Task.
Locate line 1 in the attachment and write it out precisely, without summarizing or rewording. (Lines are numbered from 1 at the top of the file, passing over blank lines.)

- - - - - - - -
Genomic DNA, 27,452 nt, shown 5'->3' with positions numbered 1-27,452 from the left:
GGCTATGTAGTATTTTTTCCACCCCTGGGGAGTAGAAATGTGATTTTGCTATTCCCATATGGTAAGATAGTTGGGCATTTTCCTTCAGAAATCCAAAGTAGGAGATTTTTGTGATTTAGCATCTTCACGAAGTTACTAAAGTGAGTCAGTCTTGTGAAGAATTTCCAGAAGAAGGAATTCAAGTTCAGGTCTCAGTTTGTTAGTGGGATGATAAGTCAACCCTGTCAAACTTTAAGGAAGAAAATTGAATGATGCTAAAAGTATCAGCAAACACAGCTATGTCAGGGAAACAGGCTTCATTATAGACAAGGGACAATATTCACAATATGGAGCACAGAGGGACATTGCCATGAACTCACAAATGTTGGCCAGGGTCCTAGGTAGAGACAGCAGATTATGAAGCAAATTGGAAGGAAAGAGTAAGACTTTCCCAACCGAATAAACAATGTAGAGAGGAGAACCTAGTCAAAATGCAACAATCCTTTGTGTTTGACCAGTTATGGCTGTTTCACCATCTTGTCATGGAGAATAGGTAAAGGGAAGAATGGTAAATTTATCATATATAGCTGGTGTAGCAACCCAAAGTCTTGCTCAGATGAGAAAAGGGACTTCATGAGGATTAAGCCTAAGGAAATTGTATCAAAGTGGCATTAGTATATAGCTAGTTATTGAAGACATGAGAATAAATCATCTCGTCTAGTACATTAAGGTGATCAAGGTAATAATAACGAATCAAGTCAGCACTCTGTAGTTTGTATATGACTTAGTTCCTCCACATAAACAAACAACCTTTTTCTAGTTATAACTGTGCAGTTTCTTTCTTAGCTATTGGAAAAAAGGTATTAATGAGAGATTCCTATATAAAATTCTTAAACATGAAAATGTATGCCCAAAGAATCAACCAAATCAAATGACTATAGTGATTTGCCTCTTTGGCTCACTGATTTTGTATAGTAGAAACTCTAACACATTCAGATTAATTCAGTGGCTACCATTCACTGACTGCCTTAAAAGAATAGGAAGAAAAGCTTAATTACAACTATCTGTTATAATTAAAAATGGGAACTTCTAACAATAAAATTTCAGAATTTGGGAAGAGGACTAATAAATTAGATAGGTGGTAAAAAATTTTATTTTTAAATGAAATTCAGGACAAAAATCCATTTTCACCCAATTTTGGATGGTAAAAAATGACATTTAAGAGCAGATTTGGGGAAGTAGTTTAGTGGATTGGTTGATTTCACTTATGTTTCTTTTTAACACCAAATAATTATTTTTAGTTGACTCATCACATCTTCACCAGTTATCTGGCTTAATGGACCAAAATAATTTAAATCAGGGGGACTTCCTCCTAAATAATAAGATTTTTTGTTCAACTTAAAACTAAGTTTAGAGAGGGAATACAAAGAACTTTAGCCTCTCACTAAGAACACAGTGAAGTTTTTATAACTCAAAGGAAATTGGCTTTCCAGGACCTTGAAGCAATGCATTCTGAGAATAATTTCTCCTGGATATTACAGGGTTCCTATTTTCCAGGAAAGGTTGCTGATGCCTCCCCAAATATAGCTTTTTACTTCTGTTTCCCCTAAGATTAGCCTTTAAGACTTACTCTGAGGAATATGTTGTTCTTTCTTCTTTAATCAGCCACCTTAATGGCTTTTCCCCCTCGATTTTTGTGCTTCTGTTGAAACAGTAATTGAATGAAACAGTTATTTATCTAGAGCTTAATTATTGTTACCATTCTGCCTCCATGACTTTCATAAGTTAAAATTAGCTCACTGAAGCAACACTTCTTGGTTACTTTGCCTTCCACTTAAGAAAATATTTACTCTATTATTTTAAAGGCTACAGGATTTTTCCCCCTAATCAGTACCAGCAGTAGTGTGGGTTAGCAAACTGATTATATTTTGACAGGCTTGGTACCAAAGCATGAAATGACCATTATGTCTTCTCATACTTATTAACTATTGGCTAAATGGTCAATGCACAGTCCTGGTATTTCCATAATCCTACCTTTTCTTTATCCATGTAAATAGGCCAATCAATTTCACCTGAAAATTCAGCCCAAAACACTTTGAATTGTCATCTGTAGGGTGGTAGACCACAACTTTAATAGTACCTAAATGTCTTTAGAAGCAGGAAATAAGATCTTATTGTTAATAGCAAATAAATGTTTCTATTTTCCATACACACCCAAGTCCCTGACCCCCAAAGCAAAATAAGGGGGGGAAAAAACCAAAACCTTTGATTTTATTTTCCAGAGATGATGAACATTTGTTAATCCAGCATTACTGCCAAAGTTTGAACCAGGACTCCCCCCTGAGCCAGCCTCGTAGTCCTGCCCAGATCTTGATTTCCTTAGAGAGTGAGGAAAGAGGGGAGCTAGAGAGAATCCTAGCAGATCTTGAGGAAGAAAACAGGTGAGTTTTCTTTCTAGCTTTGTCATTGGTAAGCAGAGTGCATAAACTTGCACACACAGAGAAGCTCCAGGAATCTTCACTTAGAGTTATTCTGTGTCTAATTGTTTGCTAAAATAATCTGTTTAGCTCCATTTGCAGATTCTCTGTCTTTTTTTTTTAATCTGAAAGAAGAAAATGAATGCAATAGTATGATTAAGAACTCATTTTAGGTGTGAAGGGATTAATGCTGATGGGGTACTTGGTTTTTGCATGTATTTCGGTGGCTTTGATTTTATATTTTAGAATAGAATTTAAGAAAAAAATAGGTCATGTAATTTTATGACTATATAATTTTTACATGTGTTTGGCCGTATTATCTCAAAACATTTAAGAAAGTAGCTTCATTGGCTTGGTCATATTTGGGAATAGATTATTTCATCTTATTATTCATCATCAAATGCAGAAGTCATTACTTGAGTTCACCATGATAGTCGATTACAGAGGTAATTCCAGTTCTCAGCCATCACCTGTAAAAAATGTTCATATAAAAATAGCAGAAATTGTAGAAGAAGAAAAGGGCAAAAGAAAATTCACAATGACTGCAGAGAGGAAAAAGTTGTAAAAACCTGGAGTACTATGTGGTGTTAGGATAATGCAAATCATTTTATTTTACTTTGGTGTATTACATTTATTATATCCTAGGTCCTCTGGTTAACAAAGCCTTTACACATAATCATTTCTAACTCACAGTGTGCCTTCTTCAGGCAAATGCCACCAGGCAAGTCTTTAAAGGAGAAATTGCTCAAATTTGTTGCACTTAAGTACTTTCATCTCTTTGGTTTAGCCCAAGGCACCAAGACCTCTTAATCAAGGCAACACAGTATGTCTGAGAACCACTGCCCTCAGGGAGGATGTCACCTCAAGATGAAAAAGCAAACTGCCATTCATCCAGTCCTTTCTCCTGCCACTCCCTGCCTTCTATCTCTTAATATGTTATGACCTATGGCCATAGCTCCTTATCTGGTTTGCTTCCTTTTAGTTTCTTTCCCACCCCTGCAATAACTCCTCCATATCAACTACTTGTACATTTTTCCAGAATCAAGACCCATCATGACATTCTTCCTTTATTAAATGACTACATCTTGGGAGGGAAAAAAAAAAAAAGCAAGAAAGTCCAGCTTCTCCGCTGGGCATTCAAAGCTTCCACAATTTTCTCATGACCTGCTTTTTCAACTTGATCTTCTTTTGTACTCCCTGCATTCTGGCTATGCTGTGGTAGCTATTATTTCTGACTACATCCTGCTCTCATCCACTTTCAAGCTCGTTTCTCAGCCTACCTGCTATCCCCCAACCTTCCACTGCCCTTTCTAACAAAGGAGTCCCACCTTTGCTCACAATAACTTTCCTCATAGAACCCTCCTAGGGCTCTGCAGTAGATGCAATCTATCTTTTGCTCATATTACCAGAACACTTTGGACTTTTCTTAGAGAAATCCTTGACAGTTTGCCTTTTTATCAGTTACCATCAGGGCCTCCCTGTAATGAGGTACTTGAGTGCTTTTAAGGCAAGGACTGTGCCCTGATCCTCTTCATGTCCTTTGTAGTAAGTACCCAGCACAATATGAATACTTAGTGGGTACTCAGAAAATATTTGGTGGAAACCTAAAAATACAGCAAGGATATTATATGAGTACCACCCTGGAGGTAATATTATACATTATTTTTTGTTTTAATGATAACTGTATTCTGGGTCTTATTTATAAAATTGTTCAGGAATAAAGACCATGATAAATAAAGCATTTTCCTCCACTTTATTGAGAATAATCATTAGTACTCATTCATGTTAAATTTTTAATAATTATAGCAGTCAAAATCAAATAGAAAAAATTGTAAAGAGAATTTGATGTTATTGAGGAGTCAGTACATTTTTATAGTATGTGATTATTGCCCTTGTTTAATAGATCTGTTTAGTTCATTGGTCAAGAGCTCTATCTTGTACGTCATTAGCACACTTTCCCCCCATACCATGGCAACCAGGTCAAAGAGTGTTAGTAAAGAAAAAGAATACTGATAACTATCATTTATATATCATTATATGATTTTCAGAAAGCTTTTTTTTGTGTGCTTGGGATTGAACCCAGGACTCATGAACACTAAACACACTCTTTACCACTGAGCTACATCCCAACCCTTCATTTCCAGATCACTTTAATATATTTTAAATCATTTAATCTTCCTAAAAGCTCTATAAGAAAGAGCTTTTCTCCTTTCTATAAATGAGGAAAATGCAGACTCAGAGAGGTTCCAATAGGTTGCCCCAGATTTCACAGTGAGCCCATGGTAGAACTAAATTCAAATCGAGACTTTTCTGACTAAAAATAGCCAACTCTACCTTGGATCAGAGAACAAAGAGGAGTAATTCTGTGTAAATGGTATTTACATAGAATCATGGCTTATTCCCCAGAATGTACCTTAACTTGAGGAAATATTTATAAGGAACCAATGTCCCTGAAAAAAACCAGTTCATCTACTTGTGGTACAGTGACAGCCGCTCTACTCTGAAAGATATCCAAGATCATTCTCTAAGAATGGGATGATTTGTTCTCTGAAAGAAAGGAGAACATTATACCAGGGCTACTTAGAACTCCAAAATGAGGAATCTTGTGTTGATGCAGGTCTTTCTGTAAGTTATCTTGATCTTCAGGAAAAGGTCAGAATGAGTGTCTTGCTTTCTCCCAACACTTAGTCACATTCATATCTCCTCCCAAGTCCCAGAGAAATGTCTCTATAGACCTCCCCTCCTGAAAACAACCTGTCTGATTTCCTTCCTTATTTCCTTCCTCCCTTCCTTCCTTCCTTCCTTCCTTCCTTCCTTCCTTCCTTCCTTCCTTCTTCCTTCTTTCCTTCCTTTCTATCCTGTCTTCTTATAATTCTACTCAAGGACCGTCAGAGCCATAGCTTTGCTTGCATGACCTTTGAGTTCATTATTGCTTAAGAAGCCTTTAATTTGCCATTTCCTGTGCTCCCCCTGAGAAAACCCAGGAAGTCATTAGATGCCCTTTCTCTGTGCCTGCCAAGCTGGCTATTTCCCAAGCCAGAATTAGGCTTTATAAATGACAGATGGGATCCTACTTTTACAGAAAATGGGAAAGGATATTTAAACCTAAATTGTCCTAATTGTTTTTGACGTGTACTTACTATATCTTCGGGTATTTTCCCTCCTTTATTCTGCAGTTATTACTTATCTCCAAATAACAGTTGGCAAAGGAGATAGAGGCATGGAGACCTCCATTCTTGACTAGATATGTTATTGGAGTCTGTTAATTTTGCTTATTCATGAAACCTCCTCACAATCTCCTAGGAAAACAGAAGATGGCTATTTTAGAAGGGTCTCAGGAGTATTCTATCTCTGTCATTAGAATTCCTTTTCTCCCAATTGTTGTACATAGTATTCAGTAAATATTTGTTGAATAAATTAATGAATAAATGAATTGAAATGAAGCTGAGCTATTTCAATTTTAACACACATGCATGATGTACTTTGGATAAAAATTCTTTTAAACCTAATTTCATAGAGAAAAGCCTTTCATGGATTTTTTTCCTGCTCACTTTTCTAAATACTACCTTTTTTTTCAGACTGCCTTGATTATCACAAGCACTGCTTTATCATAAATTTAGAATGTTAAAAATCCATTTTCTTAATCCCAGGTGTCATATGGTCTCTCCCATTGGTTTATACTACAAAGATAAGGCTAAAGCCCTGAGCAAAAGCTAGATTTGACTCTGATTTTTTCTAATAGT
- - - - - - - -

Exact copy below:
Genomic DNA, 27,452 nt, shown 5'->3' with positions numbered 1-27,452 from the left: